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“When we own portions of outstanding businesses with outstanding managements, our favorite holding period is forever.”

— Warren Buffett

The Warren Buffett investment philosophy calls for a long-term investment horizon, where a twenty year holding period, or even longer, would fit right into the strategy. How would such a strategy have worked out for an investment into Pfizer Inc (NYSE: PFE)? Today, we examine the outcome of a twenty year investment into the stock back in 2004.

Start date: 02/20/2004


End date: 02/16/2024
Start price/share: $35.36
End price/share: $27.62
Starting shares: 282.81
Ending shares: 620.69
Dividends reinvested/share: $22.10
Total return: 71.43%
Average annual return: 2.73%
Starting investment: $10,000.00
Ending investment: $17,138.70

The above analysis shows the twenty year investment result worked out as follows, with an annualized rate of return of 2.73%. This would have turned a $10K investment made 20 years ago into $17,138.70 today (as of 02/16/2024). On a total return basis, that’s a result of 71.43% (something to think about: how might PFE shares perform over the next 20 years?). [These numbers were computed with the Dividend Channel DRIP Returns Calculator.]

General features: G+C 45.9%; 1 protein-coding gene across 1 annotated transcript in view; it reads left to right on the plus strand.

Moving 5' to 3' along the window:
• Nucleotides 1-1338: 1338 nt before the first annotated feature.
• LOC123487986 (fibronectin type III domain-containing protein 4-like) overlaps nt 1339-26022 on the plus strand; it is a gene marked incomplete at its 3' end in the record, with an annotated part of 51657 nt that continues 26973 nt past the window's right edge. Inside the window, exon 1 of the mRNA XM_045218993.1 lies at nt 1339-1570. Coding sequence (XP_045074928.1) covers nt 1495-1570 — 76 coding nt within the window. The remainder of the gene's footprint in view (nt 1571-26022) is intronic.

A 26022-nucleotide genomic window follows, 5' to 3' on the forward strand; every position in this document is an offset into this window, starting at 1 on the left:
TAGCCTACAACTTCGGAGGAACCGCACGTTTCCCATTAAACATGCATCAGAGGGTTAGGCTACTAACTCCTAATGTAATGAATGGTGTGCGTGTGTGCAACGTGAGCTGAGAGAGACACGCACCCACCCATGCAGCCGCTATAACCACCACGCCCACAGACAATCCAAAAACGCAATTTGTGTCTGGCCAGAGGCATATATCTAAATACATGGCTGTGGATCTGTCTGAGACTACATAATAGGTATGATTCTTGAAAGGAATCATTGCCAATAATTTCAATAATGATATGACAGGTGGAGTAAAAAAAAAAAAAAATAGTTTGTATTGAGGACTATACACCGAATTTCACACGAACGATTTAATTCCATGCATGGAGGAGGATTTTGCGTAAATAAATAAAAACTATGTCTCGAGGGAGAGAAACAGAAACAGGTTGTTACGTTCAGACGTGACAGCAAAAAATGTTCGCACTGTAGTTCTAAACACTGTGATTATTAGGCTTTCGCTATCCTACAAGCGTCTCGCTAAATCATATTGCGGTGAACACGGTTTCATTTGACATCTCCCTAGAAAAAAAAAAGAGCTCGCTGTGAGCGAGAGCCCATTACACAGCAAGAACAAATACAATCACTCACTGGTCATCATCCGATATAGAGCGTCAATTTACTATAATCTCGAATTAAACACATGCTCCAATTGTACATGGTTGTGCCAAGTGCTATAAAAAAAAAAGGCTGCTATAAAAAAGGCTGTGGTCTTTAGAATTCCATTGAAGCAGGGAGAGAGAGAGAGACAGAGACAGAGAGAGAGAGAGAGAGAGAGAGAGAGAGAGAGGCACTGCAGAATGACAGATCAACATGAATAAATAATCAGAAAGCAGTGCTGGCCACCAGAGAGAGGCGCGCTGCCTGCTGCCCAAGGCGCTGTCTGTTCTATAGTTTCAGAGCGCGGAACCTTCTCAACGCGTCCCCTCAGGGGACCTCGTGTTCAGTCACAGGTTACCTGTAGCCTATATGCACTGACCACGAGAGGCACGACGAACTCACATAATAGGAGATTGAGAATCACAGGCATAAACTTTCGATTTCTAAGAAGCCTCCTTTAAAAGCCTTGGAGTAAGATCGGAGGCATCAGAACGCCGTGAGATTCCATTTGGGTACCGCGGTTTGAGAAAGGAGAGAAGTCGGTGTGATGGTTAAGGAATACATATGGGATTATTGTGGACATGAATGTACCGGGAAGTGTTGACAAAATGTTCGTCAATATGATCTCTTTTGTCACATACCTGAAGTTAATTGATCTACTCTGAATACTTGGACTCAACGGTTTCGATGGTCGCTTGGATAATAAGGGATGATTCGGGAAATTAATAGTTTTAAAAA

Notice that Pfizer Inc paid investors a total of $22.10/share in dividends over the 20 holding period, marking a second component of the total return beyond share price change alone. Much like watering a tree, reinvesting dividends can help an investment to grow over time — for the above calculations we assume dividend reinvestment (and for this exercise the closing price on ex-date is used for the reinvestment of a given dividend).

Based upon the most recent annualized dividend rate of 1.68/share, we calculate that PFE has a current yield of approximately 6.08%. Another interesting datapoint we can examine is ‘yield on cost’ — in other words, we can express the current annualized dividend of 1.68 against the original $35.36/share purchase price. This works out to a yield on cost of 17.19%.

Another great investment quote to think about:
“I rarely think the market is right. I believe non-dividend stocks aren’t much more than baseball cards. They are worth what you can convince someone to pay for it.” — Mark Cuban